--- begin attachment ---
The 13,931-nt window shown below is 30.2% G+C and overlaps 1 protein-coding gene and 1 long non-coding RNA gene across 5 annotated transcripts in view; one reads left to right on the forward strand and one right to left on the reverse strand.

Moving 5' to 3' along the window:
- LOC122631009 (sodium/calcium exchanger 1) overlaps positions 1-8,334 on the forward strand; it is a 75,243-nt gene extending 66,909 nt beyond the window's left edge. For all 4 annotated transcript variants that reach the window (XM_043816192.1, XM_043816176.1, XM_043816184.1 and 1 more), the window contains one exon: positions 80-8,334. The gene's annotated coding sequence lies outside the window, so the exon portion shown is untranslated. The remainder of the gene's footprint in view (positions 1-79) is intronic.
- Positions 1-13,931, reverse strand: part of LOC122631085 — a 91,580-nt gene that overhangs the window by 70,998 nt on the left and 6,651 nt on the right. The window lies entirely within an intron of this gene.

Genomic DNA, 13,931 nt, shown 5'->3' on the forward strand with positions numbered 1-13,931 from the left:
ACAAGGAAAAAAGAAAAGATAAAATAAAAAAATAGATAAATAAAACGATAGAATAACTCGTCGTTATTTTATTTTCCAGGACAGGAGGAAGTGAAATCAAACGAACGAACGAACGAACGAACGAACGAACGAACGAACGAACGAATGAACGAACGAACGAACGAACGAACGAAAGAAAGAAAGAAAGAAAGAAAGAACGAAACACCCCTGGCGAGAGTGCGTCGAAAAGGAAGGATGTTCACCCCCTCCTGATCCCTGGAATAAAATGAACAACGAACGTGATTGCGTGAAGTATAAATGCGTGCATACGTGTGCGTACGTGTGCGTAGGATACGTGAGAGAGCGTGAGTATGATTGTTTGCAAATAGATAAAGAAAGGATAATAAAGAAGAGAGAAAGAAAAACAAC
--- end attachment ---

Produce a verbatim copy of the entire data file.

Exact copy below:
The 13,931-nt window shown below is 30.2% G+C and overlaps 1 protein-coding gene and 1 long non-coding RNA gene across 5 annotated transcripts in view; one reads left to right on the forward strand and one right to left on the reverse strand.

Moving 5' to 3' along the window:
- LOC122631009 (sodium/calcium exchanger 1) overlaps positions 1-8,334 on the forward strand; it is a 75,243-nt gene extending 66,909 nt beyond the window's left edge. For all 4 annotated transcript variants that reach the window (XM_043816192.1, XM_043816176.1, XM_043816184.1 and 1 more), the window contains one exon: positions 80-8,334. The gene's annotated coding sequence lies outside the window, so the exon portion shown is untranslated. The remainder of the gene's footprint in view (positions 1-79) is intronic.
- Positions 1-13,931, reverse strand: part of LOC122631085 — a 91,580-nt gene that overhangs the window by 70,998 nt on the left and 6,651 nt on the right. The window lies entirely within an intron of this gene.

Genomic DNA, 13,931 nt, shown 5'->3' on the forward strand with positions numbered 1-13,931 from the left:
ACAAGGAAAAAAGAAAAGATAAAATAAAAAAATAGATAAATAAAACGATAGAATAACTCGTCGTTATTTTATTTTCCAGGACAGGAGGAAGTGAAATCAAACGAACGAACGAACGAACGAACGAACGAACGAACGAACGAACGAATGAACGAACGAACGAACGAACGAACGAAAGAAAGAAAGAAAGAAAGAAAGAACGAAACACCCCTGGCGAGAGTGCGTCGAAAAGGAAGGATGTTCACCCCCTCCTGATCCCTGGAATAAAATGAACAACGAACGTGATTGCGTGAAGTATAAATGCGTGCATACGTGTGCGTACGTGTGCGTAGGATACGTGAGAGAGCGTGAGTATGATTGTTTGCAAATAGATAAAGAAAGGATAATAAAGAAGAGAGAAAGAAAAACAAC